Bookshots: ‘The Evening Road’ by Laird Hunt
Bookshots: Pumping new life into the corpse of the book review
The Evening Road
Who wrote it?
Writer and translator, Laird Hunt, author of several novels including the award-winning Kind One and Never Home.
Plot in a Box:
There’s a lynching happening over in Marvel, Indiana, and everyone is going.
Invent a new title for this book:
I would call it: Three Women and a Lynching
Read this if you like(d):
The Help or To Kill a Mockingbird
Meet the book’s lead(s):
Ottie Lee Henshaw is a youngish white woman married to Dale and working for the lecherous Bud — who pays her more for “extras.” Calla Destry is an orphan with a gun and an attitude, looking for her white lover on this most dangerous of days for a person of color. Sally Gunner is someone who hears angels after an accident.
Said lead(s) would be portrayed in a movie by:
I can see Ottie Lee being played by a young Susan Sarandon and Calla by Thandi Newton. Halle Berry would make a good Sally Gunner.
Setting: would you want to live there?
It’s Indiana in the 1930s and a bit rural — honestly, no.
What was your favorite sentence?
The man was so filthy he looked like he’d rolled around in bacon grease then taken a long nap under the tail of a sick cow.
It’s Jim Crow-era Indiana, and racism is commonplace and accepted by both sides of the argument. While lynchings aren’t common, it appears that if the crime justifies it, everyone accepts it and the whites treat it like a holiday. The blacks either keep to themselves, flee the county or attend a prayer meeting to pray for the three young men about to be lynched.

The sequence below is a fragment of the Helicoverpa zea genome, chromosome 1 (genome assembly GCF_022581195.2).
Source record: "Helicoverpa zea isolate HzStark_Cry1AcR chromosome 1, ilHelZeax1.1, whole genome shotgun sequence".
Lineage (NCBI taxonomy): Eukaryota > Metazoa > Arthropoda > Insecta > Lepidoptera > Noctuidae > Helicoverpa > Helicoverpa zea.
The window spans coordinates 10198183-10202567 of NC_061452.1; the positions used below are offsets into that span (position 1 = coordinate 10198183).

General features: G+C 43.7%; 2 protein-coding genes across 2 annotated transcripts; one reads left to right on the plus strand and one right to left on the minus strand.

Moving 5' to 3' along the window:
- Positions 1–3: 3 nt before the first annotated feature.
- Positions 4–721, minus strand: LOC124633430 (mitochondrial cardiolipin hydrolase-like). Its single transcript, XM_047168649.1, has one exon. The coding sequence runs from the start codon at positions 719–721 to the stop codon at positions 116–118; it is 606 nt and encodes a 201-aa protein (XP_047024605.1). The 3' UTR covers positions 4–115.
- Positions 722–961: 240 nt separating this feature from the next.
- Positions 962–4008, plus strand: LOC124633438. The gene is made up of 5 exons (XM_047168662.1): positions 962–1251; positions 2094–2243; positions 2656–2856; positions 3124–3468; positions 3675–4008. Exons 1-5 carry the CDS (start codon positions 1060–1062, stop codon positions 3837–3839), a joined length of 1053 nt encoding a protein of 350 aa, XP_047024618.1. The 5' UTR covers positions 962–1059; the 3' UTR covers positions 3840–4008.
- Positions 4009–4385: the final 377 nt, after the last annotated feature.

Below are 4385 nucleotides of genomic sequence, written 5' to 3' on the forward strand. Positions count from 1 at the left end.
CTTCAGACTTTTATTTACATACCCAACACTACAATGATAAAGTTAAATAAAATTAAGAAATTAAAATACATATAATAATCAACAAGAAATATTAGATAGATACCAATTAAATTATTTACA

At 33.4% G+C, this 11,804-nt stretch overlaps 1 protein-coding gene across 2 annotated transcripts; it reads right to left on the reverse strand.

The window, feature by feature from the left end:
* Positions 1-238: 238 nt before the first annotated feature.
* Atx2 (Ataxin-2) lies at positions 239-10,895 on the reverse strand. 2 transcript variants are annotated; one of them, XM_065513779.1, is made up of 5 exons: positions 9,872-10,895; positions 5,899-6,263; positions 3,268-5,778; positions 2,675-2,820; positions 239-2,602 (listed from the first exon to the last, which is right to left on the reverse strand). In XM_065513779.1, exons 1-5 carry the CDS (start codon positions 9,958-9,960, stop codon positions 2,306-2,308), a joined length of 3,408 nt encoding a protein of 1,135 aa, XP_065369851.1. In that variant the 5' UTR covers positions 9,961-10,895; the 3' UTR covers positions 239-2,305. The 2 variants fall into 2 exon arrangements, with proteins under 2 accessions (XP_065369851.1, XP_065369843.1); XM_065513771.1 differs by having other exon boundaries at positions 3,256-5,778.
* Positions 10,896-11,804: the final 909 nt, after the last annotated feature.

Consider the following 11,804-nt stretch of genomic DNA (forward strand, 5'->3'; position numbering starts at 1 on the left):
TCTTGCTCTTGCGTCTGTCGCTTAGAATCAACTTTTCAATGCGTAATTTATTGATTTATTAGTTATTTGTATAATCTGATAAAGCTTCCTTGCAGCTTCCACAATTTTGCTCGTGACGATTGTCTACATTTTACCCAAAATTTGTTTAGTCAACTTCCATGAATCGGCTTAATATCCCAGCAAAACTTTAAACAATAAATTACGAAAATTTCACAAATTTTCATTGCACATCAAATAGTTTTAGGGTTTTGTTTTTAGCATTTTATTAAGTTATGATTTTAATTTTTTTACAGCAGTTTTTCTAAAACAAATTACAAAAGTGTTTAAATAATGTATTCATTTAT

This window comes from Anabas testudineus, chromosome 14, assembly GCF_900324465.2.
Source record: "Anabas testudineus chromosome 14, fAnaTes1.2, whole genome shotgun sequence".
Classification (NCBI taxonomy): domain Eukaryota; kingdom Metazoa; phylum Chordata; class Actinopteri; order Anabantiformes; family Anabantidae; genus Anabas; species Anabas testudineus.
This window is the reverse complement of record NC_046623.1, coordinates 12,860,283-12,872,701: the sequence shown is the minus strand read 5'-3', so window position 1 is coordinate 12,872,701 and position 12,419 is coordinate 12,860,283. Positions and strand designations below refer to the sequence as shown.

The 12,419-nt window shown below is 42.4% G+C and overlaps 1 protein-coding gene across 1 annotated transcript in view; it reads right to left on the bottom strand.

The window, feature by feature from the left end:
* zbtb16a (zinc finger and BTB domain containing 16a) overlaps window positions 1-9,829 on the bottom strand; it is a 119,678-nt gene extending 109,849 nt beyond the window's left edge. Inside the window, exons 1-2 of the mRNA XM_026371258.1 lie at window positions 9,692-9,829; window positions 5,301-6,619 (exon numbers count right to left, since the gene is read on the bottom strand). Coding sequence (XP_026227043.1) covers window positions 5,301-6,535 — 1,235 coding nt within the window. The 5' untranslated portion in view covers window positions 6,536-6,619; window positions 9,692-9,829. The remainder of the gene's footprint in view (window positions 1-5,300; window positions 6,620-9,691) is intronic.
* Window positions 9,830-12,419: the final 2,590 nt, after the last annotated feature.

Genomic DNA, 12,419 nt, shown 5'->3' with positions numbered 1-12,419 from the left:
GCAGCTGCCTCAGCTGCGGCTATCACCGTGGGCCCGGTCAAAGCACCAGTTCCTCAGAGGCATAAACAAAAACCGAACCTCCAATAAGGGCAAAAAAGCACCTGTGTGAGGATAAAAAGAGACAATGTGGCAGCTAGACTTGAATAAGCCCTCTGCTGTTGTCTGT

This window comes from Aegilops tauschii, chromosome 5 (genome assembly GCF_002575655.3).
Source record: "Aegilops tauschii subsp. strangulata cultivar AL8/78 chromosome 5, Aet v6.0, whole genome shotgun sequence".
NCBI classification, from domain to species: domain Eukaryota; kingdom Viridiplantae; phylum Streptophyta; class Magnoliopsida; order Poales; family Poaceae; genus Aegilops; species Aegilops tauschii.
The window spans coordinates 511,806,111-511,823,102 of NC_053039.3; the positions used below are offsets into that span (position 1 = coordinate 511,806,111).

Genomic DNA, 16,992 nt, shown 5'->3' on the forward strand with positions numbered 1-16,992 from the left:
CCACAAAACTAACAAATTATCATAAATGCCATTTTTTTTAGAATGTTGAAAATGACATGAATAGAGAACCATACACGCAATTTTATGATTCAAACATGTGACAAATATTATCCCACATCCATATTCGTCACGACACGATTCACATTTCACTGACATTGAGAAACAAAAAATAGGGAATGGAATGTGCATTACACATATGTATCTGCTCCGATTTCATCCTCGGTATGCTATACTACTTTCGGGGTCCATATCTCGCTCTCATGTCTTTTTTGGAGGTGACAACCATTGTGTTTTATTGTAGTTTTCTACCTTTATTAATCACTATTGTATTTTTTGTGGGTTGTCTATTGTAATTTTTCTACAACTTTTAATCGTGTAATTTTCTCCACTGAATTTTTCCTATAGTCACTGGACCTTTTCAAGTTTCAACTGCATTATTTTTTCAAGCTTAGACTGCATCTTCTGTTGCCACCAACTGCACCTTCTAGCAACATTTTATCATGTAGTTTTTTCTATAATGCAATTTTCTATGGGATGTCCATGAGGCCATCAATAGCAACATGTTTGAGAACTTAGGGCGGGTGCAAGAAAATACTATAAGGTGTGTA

I can’t say I liked Ottie Lee, regardless of how much a product of her environment she might be. She’s flawed and a bit powerless, but that doesn’t excuse the way she behaves or make me feel sorry for her. I wouldn’t call Calla likeable either: she’s a troublemaker and apparently always has been. She’s stolen her foster-father’s gun and his fast car and gone looking for her boyfriend, a white preacher who promises her things he obviously can’t deliver, not least of which is acceptance, as she’s black. We don’t get to see much of Sally beyond a short piece at the end, so she remains a bit flat and I’m not entirely sure why she’s included other than to round out the interconnectedness of the three stories.
I found this an odd book, with some insight into the time, but I found I didn’t really care about the characters and had only marginal interest in the lynchings (as does the book) as it seems a device to talk about the characters. One for the literary types, but not for me.
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